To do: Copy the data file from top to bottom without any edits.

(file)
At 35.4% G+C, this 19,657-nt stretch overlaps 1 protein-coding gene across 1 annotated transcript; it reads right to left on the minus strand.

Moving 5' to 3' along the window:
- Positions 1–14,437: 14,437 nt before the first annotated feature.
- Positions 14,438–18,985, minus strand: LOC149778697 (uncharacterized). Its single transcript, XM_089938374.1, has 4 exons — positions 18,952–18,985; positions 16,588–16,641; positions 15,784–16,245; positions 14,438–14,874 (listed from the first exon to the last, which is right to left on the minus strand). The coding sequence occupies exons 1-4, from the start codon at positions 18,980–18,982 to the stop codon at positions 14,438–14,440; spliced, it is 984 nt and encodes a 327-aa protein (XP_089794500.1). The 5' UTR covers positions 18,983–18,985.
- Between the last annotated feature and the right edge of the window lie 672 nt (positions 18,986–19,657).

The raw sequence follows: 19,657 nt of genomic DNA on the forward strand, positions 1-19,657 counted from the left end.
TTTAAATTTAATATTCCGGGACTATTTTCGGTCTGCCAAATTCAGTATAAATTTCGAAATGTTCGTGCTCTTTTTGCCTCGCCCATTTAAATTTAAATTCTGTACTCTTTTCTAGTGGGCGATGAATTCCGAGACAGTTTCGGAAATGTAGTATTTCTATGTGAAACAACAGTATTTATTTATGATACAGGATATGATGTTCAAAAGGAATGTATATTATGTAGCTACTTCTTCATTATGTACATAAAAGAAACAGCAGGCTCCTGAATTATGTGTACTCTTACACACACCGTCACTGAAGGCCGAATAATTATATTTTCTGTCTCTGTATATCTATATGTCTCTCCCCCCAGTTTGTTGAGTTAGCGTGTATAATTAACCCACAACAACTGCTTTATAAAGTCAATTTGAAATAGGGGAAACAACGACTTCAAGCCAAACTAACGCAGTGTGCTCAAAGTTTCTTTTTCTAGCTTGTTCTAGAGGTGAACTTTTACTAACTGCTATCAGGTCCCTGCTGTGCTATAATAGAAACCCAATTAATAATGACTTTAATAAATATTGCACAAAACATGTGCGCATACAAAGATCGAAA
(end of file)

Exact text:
At 35.4% G+C, this 19,657-nt stretch overlaps 1 protein-coding gene across 1 annotated transcript; it reads right to left on the minus strand.

Moving 5' to 3' along the window:
- Positions 1–14,437: 14,437 nt before the first annotated feature.
- Positions 14,438–18,985, minus strand: LOC149778697 (uncharacterized). Its single transcript, XM_089938374.1, has 4 exons — positions 18,952–18,985; positions 16,588–16,641; positions 15,784–16,245; positions 14,438–14,874 (listed from the first exon to the last, which is right to left on the minus strand). The coding sequence occupies exons 1-4, from the start codon at positions 18,980–18,982 to the stop codon at positions 14,438–14,440; spliced, it is 984 nt and encodes a 327-aa protein (XP_089794500.1). The 5' UTR covers positions 18,983–18,985.
- Between the last annotated feature and the right edge of the window lie 672 nt (positions 18,986–19,657).

The raw sequence follows: 19,657 nt of genomic DNA on the forward strand, positions 1-19,657 counted from the left end.
TTTAAATTTAATATTCCGGGACTATTTTCGGTCTGCCAAATTCAGTATAAATTTCGAAATGTTCGTGCTCTTTTTGCCTCGCCCATTTAAATTTAAATTCTGTACTCTTTTCTAGTGGGCGATGAATTCCGAGACAGTTTCGGAAATGTAGTATTTCTATGTGAAACAACAGTATTTATTTATGATACAGGATATGATGTTCAAAAGGAATGTATATTATGTAGCTACTTCTTCATTATGTACATAAAAGAAACAGCAGGCTCCTGAATTATGTGTACTCTTACACACACCGTCACTGAAGGCCGAATAATTATATTTTCTGTCTCTGTATATCTATATGTCTCTCCCCCCAGTTTGTTGAGTTAGCGTGTATAATTAACCCACAACAACTGCTTTATAAAGTCAATTTGAAATAGGGGAAACAACGACTTCAAGCCAAACTAACGCAGTGTGCTCAAAGTTTCTTTTTCTAGCTTGTTCTAGAGGTGAACTTTTACTAACTGCTATCAGGTCCCTGCTGTGCTATAATAGAAACCCAATTAATAATGACTTTAATAAATATTGCACAAAACATGTGCGCATACAAAGATCGAAA